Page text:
And as @RL_Miller tweeted:
Grocery store jobs one of the few routes to middle class not requiring education beyond H.S. Heavily unionized. #coincidence
The Associated Press reports that supermarkets are getting rid of their do-it-yourself machines to improve customer service.
Supermarket chains started introducing self-serve lanes about 10 years ago, touting them as an easy way for shoppers to scan their own items' bar codes, pay, bag their bounty and head out on their way. Retailers also anticipated a labor savings, potentially reducing the number of cashier shifts as they encouraged shoppers to do it themselves.
The reality, though, was mixed. Some shoppers loved them and were quick converts, while other reactions ranged from disinterest to outright hatred , much of it shared on blogs or in Facebook groups.
An internal study by Big Y found delays in its self-service lines caused by customer confusion over coupons, payments and other problems; intentional and accidental theft, including misidentifying produce and baked goods as less-expensive varieties; and other problems that helped guide its decision to bag the self-serve lanes.Atrios comments,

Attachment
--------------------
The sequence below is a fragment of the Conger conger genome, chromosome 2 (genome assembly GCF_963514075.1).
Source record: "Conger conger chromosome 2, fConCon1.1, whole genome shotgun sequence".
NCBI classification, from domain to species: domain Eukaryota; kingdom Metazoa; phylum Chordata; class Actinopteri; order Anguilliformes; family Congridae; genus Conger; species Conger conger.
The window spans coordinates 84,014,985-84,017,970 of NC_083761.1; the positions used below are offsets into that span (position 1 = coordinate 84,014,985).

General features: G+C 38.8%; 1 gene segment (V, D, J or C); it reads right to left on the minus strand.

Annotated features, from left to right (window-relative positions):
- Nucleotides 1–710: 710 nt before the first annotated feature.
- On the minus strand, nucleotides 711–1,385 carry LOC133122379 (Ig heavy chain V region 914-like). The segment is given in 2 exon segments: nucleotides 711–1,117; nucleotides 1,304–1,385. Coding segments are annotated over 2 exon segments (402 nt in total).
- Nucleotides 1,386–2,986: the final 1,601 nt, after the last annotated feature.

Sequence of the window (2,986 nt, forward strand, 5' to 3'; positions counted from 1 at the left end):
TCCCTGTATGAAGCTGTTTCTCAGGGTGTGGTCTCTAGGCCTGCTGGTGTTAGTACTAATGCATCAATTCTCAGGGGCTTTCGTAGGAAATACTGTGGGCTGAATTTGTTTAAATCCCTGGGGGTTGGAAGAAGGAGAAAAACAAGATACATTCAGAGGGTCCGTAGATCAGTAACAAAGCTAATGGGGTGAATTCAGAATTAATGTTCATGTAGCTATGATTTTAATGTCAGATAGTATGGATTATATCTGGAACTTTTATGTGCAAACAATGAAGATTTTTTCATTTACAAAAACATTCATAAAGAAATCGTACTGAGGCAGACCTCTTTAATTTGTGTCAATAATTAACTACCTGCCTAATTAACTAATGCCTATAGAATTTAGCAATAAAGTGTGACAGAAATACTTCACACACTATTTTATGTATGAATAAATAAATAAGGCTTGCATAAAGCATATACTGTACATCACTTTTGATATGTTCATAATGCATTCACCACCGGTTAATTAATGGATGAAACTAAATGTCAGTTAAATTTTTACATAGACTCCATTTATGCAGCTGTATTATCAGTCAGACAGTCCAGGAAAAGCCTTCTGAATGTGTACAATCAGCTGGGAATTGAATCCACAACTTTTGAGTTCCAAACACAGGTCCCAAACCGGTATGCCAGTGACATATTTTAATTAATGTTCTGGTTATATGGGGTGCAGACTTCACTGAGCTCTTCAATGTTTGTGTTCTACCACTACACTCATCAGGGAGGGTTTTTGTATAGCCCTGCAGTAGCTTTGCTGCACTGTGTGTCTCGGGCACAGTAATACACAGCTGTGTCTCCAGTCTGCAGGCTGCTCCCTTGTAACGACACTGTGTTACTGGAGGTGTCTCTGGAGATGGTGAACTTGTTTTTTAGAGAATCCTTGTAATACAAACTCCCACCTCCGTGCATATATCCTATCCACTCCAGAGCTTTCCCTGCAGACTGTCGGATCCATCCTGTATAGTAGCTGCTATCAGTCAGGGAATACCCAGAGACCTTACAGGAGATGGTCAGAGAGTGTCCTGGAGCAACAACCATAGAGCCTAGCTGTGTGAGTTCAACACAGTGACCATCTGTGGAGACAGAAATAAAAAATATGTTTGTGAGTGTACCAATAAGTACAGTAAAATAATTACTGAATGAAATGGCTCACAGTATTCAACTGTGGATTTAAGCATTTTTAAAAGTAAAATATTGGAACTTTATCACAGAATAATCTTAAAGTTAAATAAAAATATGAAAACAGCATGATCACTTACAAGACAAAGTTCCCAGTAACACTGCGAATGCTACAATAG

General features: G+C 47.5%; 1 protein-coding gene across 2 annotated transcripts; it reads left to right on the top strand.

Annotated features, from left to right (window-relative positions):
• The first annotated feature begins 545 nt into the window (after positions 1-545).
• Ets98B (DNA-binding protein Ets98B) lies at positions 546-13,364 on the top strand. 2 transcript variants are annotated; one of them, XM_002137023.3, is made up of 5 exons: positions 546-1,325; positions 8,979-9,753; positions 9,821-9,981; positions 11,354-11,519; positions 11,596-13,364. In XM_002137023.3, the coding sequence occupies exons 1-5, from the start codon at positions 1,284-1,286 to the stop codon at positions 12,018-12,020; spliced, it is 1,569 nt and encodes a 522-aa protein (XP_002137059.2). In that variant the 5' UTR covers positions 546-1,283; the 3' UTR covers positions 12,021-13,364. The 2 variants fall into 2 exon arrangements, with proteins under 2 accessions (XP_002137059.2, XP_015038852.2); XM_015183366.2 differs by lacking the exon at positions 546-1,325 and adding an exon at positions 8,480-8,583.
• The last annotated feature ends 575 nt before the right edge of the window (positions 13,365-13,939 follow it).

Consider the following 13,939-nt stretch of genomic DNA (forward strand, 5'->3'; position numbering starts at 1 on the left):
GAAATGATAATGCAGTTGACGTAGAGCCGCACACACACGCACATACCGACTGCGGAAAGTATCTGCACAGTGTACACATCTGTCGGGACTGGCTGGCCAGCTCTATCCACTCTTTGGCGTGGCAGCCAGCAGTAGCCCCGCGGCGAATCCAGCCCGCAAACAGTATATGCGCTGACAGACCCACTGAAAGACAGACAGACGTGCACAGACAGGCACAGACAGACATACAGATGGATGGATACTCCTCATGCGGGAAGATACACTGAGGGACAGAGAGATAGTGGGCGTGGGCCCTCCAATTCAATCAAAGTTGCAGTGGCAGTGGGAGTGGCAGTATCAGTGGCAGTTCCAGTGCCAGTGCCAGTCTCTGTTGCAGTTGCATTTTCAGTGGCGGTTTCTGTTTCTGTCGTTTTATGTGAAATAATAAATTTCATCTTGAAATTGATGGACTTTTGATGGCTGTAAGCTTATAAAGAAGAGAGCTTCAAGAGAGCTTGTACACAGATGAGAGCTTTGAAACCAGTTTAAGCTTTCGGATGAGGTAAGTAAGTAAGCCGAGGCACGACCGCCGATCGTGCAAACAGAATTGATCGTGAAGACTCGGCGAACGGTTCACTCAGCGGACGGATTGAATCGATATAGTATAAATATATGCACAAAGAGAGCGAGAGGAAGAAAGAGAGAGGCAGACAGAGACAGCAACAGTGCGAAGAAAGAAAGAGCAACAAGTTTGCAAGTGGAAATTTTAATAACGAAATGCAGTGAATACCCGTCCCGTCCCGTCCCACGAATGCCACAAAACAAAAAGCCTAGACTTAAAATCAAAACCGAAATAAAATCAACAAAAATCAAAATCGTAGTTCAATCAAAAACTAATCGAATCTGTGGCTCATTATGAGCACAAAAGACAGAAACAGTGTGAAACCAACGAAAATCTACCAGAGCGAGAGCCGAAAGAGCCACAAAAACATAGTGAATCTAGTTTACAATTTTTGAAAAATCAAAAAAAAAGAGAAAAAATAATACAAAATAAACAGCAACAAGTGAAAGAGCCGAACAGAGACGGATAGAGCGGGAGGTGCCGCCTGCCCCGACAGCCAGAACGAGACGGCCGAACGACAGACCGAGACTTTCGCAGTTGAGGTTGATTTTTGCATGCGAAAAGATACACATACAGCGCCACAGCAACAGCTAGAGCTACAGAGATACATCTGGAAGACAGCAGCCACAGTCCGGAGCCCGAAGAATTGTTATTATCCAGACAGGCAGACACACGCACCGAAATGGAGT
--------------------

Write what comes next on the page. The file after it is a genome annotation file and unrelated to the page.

It didn't seem to me that the additional capital costs would really be offset by labor cost reductions. They still require at least one hovering employee to deal with problems and card people for alcohol purchases. In addition, people aren't very fast at using the machines so you need a higher number of machines/user to speed people through the line. We may not see "supermarket cashier" as a super high skilled position, but the fact remains that doing it well, as with most things, does in fact require skill. A good cashier is fast and accurate, checking people out more quickly and more efficiently. So I'm not totally surprised that they're pulling back a bit, though I'm sure the next scheme promising a reduction in personnel will be embraced as soon as it comes along...